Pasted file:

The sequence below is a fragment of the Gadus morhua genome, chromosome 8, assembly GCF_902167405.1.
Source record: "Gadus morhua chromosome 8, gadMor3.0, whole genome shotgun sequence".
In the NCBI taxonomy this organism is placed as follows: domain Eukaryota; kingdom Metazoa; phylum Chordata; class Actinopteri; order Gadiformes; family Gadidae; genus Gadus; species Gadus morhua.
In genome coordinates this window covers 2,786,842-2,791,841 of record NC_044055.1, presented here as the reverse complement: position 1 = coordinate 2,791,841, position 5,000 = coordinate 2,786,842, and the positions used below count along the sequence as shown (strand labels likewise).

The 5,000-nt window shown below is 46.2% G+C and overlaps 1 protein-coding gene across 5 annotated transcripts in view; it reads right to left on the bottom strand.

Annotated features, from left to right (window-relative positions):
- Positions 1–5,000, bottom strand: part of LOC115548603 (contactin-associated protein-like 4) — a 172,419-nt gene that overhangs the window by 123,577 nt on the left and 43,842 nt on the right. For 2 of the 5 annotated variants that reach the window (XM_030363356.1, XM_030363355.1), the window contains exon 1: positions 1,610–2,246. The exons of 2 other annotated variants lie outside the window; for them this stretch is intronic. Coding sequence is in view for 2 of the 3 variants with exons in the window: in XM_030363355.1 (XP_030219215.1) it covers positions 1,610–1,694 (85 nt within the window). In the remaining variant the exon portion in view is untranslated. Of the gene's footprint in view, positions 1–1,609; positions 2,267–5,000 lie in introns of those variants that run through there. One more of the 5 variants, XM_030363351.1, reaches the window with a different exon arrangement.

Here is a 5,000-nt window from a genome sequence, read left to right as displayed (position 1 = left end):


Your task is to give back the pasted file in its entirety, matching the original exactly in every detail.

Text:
The sequence below is a fragment of the Gadus morhua genome, chromosome 8, assembly GCF_902167405.1.
Source record: "Gadus morhua chromosome 8, gadMor3.0, whole genome shotgun sequence".
In the NCBI taxonomy this organism is placed as follows: domain Eukaryota; kingdom Metazoa; phylum Chordata; class Actinopteri; order Gadiformes; family Gadidae; genus Gadus; species Gadus morhua.
In genome coordinates this window covers 2,786,842-2,791,841 of record NC_044055.1, presented here as the reverse complement: position 1 = coordinate 2,791,841, position 5,000 = coordinate 2,786,842, and the positions used below count along the sequence as shown (strand labels likewise).

The 5,000-nt window shown below is 46.2% G+C and overlaps 1 protein-coding gene across 5 annotated transcripts in view; it reads right to left on the bottom strand.

Annotated features, from left to right (window-relative positions):
- Positions 1–5,000, bottom strand: part of LOC115548603 (contactin-associated protein-like 4) — a 172,419-nt gene that overhangs the window by 123,577 nt on the left and 43,842 nt on the right. For 2 of the 5 annotated variants that reach the window (XM_030363356.1, XM_030363355.1), the window contains exon 1: positions 1,610–2,246. The exons of 2 other annotated variants lie outside the window; for them this stretch is intronic. Coding sequence is in view for 2 of the 3 variants with exons in the window: in XM_030363355.1 (XP_030219215.1) it covers positions 1,610–1,694 (85 nt within the window). In the remaining variant the exon portion in view is untranslated. Of the gene's footprint in view, positions 1–1,609; positions 2,267–5,000 lie in introns of those variants that run through there. One more of the 5 variants, XM_030363351.1, reaches the window with a different exon arrangement.

Here is a 5,000-nt window from a genome sequence, read left to right as displayed (position 1 = left end):